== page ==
Swords Bros. Photographers, 25 W. Market Street, label on group photo of hundreds of York Manufacturing Company employees. (Source: Collection of York County History Center, 834.811P)
York Manufacturing Company employees and A-Frame Compressor
The York County History Center Collection contains a neat group photo of hundreds of York Manufacturing Company employees; which was tentatively dated circa 1895. On the back is a label for Swords Bros. Photographers, 25 West Market Street, York, PA. This post pinpoints February 3rd, 1902, as the date the photo was taken and provides the backstory.
The circa 1895 date never made sense to me, because at that time the number of employees of the York Manufacturing Company numbered 50 or fewer, depending upon the source. The Swords Bros. Photographers being located at 25 W. Market Street does bracket the time frame from 1892 to 1902; per page 78 of South Central Pennsylvania Genealogical Society’s Special Publication No. 56, “York Area Photographers, 1840-1997.”
It appears Swords Bros. processed the photo and mounted it on the now well-worn photo-mounting mat:
An article in The York Daily of February 4, 1902 provided details to date the photo and offered the backstory. Quoting the entire article, entitled:
“Many More See the Big Ice Machine”
“Owing to the inability of the York Manufacturing Company to procure a sufficient number of cars to transport the huge 500-ton ice machine to Chicago, its destination, the works were thrown open again last evening to allow the public another chance to see the machine, which is the largest of the kind in the world. There was a stream of visitors entering the building all evening, and the fact that many of the machines were in operation made the visit doubly interesting. Those who had not the good fortune to see the machine can form an idea of its magnitude from its dimensions: It is 34-feet long, 20-feet wide and 29-feet 1-inch high, with 625 horsepower and weighs 450 tons. The smallest refrigerating machines they make are four tons.”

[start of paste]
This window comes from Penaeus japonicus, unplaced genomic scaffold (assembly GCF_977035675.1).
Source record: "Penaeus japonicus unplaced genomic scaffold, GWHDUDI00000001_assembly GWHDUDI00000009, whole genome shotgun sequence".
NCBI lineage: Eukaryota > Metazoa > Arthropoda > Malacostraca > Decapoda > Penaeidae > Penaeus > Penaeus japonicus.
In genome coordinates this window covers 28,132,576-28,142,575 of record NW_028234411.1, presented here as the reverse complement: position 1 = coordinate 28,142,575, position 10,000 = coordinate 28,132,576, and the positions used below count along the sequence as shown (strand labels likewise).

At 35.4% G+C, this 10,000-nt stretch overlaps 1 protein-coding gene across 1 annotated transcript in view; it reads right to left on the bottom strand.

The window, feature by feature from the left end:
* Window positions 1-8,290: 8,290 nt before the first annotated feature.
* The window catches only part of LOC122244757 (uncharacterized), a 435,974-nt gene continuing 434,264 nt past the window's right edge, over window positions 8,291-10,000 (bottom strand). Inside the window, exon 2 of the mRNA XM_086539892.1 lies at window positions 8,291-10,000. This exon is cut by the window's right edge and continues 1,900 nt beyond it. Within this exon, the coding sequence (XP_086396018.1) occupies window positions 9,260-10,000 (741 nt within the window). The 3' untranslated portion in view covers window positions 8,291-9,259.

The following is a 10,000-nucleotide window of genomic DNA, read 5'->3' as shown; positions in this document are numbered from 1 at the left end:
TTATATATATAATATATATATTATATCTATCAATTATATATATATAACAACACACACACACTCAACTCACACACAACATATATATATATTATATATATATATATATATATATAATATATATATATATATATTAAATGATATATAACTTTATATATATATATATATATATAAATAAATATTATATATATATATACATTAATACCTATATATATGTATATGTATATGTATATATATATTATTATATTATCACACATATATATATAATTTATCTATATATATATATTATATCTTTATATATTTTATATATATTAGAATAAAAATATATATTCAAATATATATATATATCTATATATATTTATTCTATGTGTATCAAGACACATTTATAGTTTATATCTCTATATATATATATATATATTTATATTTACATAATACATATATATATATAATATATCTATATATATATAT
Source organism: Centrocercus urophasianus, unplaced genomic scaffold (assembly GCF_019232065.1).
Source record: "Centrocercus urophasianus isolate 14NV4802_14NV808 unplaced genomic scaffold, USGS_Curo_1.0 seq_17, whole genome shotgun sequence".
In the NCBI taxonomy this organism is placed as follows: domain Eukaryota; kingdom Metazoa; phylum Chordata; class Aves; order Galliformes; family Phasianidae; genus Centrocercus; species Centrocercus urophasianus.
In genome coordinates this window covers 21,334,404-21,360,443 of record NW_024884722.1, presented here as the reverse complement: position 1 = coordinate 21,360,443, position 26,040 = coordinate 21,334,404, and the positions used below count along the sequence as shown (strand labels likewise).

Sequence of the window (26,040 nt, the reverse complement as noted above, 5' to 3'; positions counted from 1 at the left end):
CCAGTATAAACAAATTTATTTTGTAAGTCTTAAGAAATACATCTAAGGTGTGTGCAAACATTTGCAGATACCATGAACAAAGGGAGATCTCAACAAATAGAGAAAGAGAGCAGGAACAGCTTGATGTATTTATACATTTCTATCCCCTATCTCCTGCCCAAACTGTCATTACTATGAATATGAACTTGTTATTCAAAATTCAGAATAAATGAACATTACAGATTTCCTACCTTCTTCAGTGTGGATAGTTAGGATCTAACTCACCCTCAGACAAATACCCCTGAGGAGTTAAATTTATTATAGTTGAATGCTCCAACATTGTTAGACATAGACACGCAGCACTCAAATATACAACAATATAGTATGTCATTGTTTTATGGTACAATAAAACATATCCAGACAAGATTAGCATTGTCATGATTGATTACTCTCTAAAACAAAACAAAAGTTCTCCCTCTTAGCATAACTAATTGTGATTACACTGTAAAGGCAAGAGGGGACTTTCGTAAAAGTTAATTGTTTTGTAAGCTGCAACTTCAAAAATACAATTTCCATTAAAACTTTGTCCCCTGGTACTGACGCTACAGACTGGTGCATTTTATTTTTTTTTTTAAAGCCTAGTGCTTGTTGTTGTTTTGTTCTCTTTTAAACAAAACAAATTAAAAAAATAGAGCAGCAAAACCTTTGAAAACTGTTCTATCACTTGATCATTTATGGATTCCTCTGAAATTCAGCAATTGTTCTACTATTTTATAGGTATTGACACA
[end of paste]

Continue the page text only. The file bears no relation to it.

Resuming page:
“At 12 o’clock noon yesterday [Monday February 3, 1902] the employees of the establishment, 705 in number, were assembled in front of the machine with Superintendent Thomas Shipley in the center and a photograph was taken by Mr. Robert Spangler, one of the employees. He also took a picture of the machine alone. Both pictures are fine. The work of taking the machine apart will be commenced today.”
Matching like areas of the surroundings and the A-frame compressor to those in similar photos in the York County History Center Collection was used to identify the picture of the machine alone. It appears they were donated at the same time, since they are cataloged sequentially.
A prior article, in The York Daily of Monday February 3, 1902, provides additional facts about this A-Frame ice machine and the open house held on Saturday and Sunday: Between 2,000 and 2,500 people visited York Manufacturing Company’s plant to view the 500-ton ice machine just completed for the Anglo-American Packing Company, of Chicago, Illinois. In the number were many ladies, who had their first opportunity of visiting the interior of a machine shop. You can work with an employment lawyer if you’re dealing with unlawful dismissal from your work. They will evaluate the strength of your case and advise you on the legal options available.
Arrival of Thomas Shipley and his “Standard” York Machine
At 10:15 on the morning of November 1, 1897, Thomas Shipley arrived in York to assume the general management of the York Manufacturing Company. One of Shipley’s top priorities was the immediate design of a “new style” of single acting ice machine, to his specifications; which would be the “Standard” for the whole size range of York Machines. The design details selected generally scaled, and an A-Frame arrangement of vertical compressors and horizontal engines was the preference.
In the eight years since the natural ice glut of 1890, ice machine shipments from the York Manufacturing Company were relatively flat, averaging 12 St. Clair design “old style” ice machines per year. In 1897, one of the “new style” ice machines was designed and delivered in the two months prior to years end; along with 13 “old style” ice machines throughout 1897. Starting in 1898, only “new style” ice machines were offered; 34 were delivered during 1898. The shipments of “new style” ice machines continually climbed; reaching 137 ice machines delivered during 1905 and 701 ice machines delivered during 1913.
A rendering of the 500-ton refrigerating capacity ice machine appeared in the 1901 Catalog of the York Manufacturing Company, which featured illustrations of only a few sizes and engine configurations of the “new style” of single acting ice machines. For example, one can compare the photo of the 500-ton ice machine shipped in February of 1902, with the following rendering, via a different view-point, in the 1901 catalog.
The 250-ton refrigerating capacity A-Frame ice machine of the York County History Center is not one of the machines selected for rendering within the 1901 Catalog. Bracketing the 250-ton size are ice machine illustrations for 225-ton and 300-ton refrigeration capacity sizes. The 225-ton ice machine is shown with a single Corliss steam engine, and the 300-ton ice machine is shown with tandem Corliss steam engines. Thus it appears the History Center’s 250-ton A-Frame ice machine might be the smallest ice machine that York Manufacturing Company offered with cross-compound Corliss steam engines.
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Links to related posts include:Reading the Headlines: A Quick Index to All YorksPast Posts